After validating a record and all its fields, the table method consistencyCheckFix() (if it exists) is called for the record. The default behavior of kernelCheckRecord() calls this method on every record checked regardless of the value of the Check/Fix dropdown on the main form. Some consistency check classes do look at this value before fixing a record, but the default behavior doesn't check it before calling consistencyCheckFix(). There's even a SysConsistencyCheck() method to get the value.
The consistencyCheckFix() method does general fixing for the record, regardless of data consistency. However, of all the tables in Microsoft Dynamics AX 2012, only a few have this method. Some of the tables only send out a more detailed InfoLog. So, it's not something that AX does much of itself, and it's not usually something that should be corrected in code (that is, without human input) unless it's a very simple fix. Note that this method will need its own ttsbegin/ttscommit because the consistency check does not have one.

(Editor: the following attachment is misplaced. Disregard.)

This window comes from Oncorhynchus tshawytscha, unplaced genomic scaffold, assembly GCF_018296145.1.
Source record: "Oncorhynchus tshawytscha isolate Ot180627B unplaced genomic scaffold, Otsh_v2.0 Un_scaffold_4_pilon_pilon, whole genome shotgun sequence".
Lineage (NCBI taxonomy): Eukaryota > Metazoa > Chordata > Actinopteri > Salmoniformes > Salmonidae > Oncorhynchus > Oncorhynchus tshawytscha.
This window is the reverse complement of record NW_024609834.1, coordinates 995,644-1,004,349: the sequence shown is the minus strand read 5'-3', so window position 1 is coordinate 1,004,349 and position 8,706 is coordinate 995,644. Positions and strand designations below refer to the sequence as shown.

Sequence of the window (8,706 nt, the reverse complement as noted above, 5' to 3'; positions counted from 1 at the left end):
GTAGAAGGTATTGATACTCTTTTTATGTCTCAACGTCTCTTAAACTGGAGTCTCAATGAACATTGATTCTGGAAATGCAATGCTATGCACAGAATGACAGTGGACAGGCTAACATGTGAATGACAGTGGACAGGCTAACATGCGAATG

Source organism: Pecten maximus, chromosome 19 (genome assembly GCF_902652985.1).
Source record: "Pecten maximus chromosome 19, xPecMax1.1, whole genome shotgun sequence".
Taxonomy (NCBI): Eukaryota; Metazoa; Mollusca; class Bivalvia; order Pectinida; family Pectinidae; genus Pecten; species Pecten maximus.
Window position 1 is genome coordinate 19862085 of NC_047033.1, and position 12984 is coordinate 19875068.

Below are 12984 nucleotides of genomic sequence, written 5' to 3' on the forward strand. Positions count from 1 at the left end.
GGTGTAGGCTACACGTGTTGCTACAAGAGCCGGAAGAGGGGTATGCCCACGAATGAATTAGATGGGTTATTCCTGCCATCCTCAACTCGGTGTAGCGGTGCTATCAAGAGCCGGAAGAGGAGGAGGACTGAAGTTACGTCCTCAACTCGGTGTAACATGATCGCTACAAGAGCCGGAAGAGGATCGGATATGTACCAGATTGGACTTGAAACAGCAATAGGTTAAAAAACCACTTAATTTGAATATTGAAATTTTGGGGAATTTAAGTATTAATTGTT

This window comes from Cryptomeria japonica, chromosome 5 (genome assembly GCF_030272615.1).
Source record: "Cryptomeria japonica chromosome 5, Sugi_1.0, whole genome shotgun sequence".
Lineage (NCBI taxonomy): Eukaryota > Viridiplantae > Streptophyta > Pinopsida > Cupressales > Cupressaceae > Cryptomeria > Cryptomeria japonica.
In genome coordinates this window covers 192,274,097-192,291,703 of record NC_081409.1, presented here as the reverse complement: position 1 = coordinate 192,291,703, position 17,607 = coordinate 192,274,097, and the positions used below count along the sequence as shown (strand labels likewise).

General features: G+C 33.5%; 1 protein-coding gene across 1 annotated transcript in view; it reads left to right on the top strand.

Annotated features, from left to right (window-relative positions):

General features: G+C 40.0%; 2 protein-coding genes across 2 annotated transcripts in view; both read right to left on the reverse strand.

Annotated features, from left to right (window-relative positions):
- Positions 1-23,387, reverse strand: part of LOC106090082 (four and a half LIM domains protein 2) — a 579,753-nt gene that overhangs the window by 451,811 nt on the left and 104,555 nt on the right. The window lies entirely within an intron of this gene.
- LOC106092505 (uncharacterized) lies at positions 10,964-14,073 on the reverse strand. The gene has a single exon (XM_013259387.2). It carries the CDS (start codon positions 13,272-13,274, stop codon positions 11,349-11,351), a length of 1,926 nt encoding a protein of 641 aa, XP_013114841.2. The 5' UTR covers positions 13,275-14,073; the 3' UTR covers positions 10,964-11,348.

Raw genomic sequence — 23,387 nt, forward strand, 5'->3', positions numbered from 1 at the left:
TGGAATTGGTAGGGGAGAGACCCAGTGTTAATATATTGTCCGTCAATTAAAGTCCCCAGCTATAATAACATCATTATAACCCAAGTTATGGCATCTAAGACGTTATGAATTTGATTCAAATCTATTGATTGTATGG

Also, it's a second method call for every record checked for that table. So, unless there's a very general fix that can be done, and done often, avoid creating one.
Since the consistency checking framework makes use of the validateWrite() and validateField() methods on tables, it gives those methods something of a higher profile and gives more reason to properly update these methods when modifying tables. When creating new tables, consider making data consistency one of the to-do items in the project. Written properly and run consistently, it may prevent bigger headaches down the line.